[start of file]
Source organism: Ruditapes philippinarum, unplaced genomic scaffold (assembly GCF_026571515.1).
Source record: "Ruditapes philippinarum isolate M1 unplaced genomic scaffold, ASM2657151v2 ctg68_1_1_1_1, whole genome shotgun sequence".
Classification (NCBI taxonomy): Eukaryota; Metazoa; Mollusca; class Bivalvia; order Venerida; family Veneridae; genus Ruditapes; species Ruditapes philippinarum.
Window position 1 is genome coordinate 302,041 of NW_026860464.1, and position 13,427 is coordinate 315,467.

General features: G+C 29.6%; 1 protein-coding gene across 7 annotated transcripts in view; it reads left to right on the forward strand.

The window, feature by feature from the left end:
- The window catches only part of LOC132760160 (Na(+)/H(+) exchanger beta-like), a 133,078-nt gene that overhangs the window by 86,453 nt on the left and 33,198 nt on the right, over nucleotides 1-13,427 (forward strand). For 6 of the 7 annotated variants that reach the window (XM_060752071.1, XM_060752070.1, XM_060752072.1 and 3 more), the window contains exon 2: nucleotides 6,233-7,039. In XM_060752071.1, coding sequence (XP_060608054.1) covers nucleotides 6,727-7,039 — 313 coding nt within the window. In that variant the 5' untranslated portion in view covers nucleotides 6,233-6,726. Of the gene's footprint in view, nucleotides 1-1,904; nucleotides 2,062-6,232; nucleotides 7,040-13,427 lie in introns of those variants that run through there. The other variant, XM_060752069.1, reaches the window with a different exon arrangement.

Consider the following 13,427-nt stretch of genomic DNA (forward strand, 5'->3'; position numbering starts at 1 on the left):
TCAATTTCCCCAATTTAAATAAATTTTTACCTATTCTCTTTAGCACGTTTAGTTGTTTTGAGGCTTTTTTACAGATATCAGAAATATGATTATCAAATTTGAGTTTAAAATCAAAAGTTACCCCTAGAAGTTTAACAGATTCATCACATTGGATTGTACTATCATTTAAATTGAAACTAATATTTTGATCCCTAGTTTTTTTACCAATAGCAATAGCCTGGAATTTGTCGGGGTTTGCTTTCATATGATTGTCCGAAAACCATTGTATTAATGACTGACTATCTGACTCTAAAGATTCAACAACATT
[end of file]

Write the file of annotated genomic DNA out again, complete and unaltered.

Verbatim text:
Source organism: Ruditapes philippinarum, unplaced genomic scaffold (assembly GCF_026571515.1).
Source record: "Ruditapes philippinarum isolate M1 unplaced genomic scaffold, ASM2657151v2 ctg68_1_1_1_1, whole genome shotgun sequence".
Classification (NCBI taxonomy): Eukaryota; Metazoa; Mollusca; class Bivalvia; order Venerida; family Veneridae; genus Ruditapes; species Ruditapes philippinarum.
Window position 1 is genome coordinate 302,041 of NW_026860464.1, and position 13,427 is coordinate 315,467.

General features: G+C 29.6%; 1 protein-coding gene across 7 annotated transcripts in view; it reads left to right on the forward strand.

The window, feature by feature from the left end:
- The window catches only part of LOC132760160 (Na(+)/H(+) exchanger beta-like), a 133,078-nt gene that overhangs the window by 86,453 nt on the left and 33,198 nt on the right, over nucleotides 1-13,427 (forward strand). For 6 of the 7 annotated variants that reach the window (XM_060752071.1, XM_060752070.1, XM_060752072.1 and 3 more), the window contains exon 2: nucleotides 6,233-7,039. In XM_060752071.1, coding sequence (XP_060608054.1) covers nucleotides 6,727-7,039 — 313 coding nt within the window. In that variant the 5' untranslated portion in view covers nucleotides 6,233-6,726. Of the gene's footprint in view, nucleotides 1-1,904; nucleotides 2,062-6,232; nucleotides 7,040-13,427 lie in introns of those variants that run through there. The other variant, XM_060752069.1, reaches the window with a different exon arrangement.

Consider the following 13,427-nt stretch of genomic DNA (forward strand, 5'->3'; position numbering starts at 1 on the left):
TCAATTTCCCCAATTTAAATAAATTTTTACCTATTCTCTTTAGCACGTTTAGTTGTTTTGAGGCTTTTTTACAGATATCAGAAATATGATTATCAAATTTGAGTTTAAAATCAAAAGTTACCCCTAGAAGTTTAACAGATTCATCACATTGGATTGTACTATCATTTAAATTGAAACTAATATTTTGATCCCTAGTTTTTTTACCAATAGCAATAGCCTGGAATTTGTCGGGGTTTGCTTTCATATGATTGTCCGAAAACCATTGTATTAATGACTGACTATCTGACTCTAAAGATTCAACAACATT